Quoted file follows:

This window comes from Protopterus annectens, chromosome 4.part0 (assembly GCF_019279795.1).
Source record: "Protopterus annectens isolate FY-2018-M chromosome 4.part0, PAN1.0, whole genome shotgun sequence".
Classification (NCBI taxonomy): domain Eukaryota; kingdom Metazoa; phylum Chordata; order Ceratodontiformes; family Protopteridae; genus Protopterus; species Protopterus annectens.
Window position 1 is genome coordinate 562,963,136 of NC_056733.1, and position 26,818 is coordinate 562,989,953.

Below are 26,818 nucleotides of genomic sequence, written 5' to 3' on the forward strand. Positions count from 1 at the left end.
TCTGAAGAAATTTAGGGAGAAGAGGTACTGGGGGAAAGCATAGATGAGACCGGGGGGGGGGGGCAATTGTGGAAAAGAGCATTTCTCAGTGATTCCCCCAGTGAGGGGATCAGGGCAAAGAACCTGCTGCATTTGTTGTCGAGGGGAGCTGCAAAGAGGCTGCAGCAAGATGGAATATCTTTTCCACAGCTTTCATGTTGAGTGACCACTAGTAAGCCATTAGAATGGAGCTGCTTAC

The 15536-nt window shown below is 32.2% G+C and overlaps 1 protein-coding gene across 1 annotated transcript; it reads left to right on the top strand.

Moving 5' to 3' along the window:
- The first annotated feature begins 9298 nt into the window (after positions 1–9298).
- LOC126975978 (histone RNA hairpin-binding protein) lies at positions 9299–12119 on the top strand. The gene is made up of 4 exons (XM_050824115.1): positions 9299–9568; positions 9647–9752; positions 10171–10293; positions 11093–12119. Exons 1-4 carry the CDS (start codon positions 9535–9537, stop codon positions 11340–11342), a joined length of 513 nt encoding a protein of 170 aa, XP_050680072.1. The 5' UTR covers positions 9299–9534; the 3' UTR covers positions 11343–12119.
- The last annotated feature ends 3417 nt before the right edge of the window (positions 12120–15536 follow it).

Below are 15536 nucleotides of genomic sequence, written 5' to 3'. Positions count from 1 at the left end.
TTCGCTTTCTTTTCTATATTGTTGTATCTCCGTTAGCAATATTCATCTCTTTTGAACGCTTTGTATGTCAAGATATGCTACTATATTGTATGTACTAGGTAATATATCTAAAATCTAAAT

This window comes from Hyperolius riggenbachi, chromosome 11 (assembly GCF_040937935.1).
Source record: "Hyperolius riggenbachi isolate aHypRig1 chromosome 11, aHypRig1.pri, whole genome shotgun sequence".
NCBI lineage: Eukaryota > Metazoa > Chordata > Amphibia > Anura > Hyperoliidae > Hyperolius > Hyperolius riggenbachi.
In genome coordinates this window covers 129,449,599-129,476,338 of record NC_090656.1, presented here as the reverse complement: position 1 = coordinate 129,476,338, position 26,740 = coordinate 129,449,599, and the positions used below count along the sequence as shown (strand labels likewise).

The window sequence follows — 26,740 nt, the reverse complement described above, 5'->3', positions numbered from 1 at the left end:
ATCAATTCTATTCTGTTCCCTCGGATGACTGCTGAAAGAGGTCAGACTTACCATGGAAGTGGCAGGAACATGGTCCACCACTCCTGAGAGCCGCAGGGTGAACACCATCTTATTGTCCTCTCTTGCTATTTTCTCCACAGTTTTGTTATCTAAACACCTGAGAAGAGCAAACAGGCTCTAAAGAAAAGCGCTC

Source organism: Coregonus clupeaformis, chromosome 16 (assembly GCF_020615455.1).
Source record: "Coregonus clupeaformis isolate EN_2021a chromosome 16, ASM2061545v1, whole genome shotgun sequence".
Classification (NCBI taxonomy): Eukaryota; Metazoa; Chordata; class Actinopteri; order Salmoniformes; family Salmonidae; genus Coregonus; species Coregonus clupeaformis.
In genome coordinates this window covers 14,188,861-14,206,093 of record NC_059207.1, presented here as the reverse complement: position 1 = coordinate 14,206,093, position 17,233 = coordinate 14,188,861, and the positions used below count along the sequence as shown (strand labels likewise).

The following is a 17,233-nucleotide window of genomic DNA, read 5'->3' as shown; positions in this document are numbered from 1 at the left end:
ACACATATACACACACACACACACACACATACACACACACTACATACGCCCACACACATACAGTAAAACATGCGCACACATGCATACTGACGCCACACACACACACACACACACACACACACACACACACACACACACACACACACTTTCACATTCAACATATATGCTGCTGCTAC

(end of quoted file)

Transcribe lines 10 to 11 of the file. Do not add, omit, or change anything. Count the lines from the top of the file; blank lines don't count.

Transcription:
- LOC126975978 (histone RNA hairpin-binding protein) lies at positions 9299–12119 on the top strand. The gene is made up of 4 exons (XM_050824115.1): positions 9299–9568; positions 9647–9752; positions 10171–10293; positions 11093–12119. Exons 1-4 carry the CDS (start codon positions 9535–9537, stop codon positions 11340–11342), a joined length of 513 nt encoding a protein of 170 aa, XP_050680072.1. The 5' UTR covers positions 9299–9534; the 3' UTR covers positions 11343–12119.
- The last annotated feature ends 3417 nt before the right edge of the window (positions 12120–15536 follow it).